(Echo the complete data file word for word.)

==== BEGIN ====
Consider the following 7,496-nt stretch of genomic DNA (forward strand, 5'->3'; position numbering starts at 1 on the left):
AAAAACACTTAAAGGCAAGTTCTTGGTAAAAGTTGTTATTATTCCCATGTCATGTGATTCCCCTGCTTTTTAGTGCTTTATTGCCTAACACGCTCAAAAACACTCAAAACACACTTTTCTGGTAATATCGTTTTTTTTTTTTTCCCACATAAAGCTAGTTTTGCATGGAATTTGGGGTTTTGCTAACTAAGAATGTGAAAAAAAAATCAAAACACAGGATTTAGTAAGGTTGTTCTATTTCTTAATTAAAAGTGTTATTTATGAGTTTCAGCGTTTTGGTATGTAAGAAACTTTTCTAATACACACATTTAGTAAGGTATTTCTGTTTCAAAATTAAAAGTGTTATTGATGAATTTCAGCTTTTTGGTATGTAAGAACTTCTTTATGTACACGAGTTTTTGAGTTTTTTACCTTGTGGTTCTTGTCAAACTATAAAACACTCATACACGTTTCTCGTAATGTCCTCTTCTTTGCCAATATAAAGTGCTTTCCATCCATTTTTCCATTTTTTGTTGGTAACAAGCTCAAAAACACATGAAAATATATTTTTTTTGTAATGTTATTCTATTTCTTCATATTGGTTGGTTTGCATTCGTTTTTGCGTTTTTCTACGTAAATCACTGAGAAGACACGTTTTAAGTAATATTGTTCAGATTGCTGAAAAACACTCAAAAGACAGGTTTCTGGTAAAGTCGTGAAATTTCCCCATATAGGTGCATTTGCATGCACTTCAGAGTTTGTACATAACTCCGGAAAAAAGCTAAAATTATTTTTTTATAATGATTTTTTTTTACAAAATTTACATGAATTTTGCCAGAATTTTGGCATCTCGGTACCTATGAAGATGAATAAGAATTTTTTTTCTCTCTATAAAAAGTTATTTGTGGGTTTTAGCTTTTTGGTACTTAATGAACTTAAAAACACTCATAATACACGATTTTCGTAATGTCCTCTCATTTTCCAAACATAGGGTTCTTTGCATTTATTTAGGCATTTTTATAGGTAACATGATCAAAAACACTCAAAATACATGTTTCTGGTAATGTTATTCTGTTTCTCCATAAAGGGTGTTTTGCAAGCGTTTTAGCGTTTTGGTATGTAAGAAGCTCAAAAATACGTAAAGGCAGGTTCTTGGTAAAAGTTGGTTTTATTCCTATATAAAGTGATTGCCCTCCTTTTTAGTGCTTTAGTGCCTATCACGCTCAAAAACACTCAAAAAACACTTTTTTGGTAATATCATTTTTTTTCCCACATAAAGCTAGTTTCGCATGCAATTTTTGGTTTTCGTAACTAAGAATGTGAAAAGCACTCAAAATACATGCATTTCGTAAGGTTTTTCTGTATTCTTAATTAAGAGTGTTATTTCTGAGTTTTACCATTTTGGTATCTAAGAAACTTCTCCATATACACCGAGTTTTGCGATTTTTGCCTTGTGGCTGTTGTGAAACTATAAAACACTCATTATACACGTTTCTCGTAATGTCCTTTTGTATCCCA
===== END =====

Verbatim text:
Consider the following 7,496-nt stretch of genomic DNA (forward strand, 5'->3'; position numbering starts at 1 on the left):
AAAAACACTTAAAGGCAAGTTCTTGGTAAAAGTTGTTATTATTCCCATGTCATGTGATTCCCCTGCTTTTTAGTGCTTTATTGCCTAACACGCTCAAAAACACTCAAAACACACTTTTCTGGTAATATCGTTTTTTTTTTTTTCCCACATAAAGCTAGTTTTGCATGGAATTTGGGGTTTTGCTAACTAAGAATGTGAAAAAAAAATCAAAACACAGGATTTAGTAAGGTTGTTCTATTTCTTAATTAAAAGTGTTATTTATGAGTTTCAGCGTTTTGGTATGTAAGAAACTTTTCTAATACACACATTTAGTAAGGTATTTCTGTTTCAAAATTAAAAGTGTTATTGATGAATTTCAGCTTTTTGGTATGTAAGAACTTCTTTATGTACACGAGTTTTTGAGTTTTTTACCTTGTGGTTCTTGTCAAACTATAAAACACTCATACACGTTTCTCGTAATGTCCTCTTCTTTGCCAATATAAAGTGCTTTCCATCCATTTTTCCATTTTTTGTTGGTAACAAGCTCAAAAACACATGAAAATATATTTTTTTTGTAATGTTATTCTATTTCTTCATATTGGTTGGTTTGCATTCGTTTTTGCGTTTTTCTACGTAAATCACTGAGAAGACACGTTTTAAGTAATATTGTTCAGATTGCTGAAAAACACTCAAAAGACAGGTTTCTGGTAAAGTCGTGAAATTTCCCCATATAGGTGCATTTGCATGCACTTCAGAGTTTGTACATAACTCCGGAAAAAAGCTAAAATTATTTTTTTATAATGATTTTTTTTTACAAAATTTACATGAATTTTGCCAGAATTTTGGCATCTCGGTACCTATGAAGATGAATAAGAATTTTTTTTCTCTCTATAAAAAGTTATTTGTGGGTTTTAGCTTTTTGGTACTTAATGAACTTAAAAACACTCATAATACACGATTTTCGTAATGTCCTCTCATTTTCCAAACATAGGGTTCTTTGCATTTATTTAGGCATTTTTATAGGTAACATGATCAAAAACACTCAAAATACATGTTTCTGGTAATGTTATTCTGTTTCTCCATAAAGGGTGTTTTGCAAGCGTTTTAGCGTTTTGGTATGTAAGAAGCTCAAAAATACGTAAAGGCAGGTTCTTGGTAAAAGTTGGTTTTATTCCTATATAAAGTGATTGCCCTCCTTTTTAGTGCTTTAGTGCCTATCACGCTCAAAAACACTCAAAAAACACTTTTTTGGTAATATCATTTTTTTTCCCACATAAAGCTAGTTTCGCATGCAATTTTTGGTTTTCGTAACTAAGAATGTGAAAAGCACTCAAAATACATGCATTTCGTAAGGTTTTTCTGTATTCTTAATTAAGAGTGTTATTTCTGAGTTTTACCATTTTGGTATCTAAGAAACTTCTCCATATACACCGAGTTTTGCGATTTTTGCCTTGTGGCTGTTGTGAAACTATAAAACACTCATTATACACGTTTCTCGTAATGTCCTTTTGTATCCCA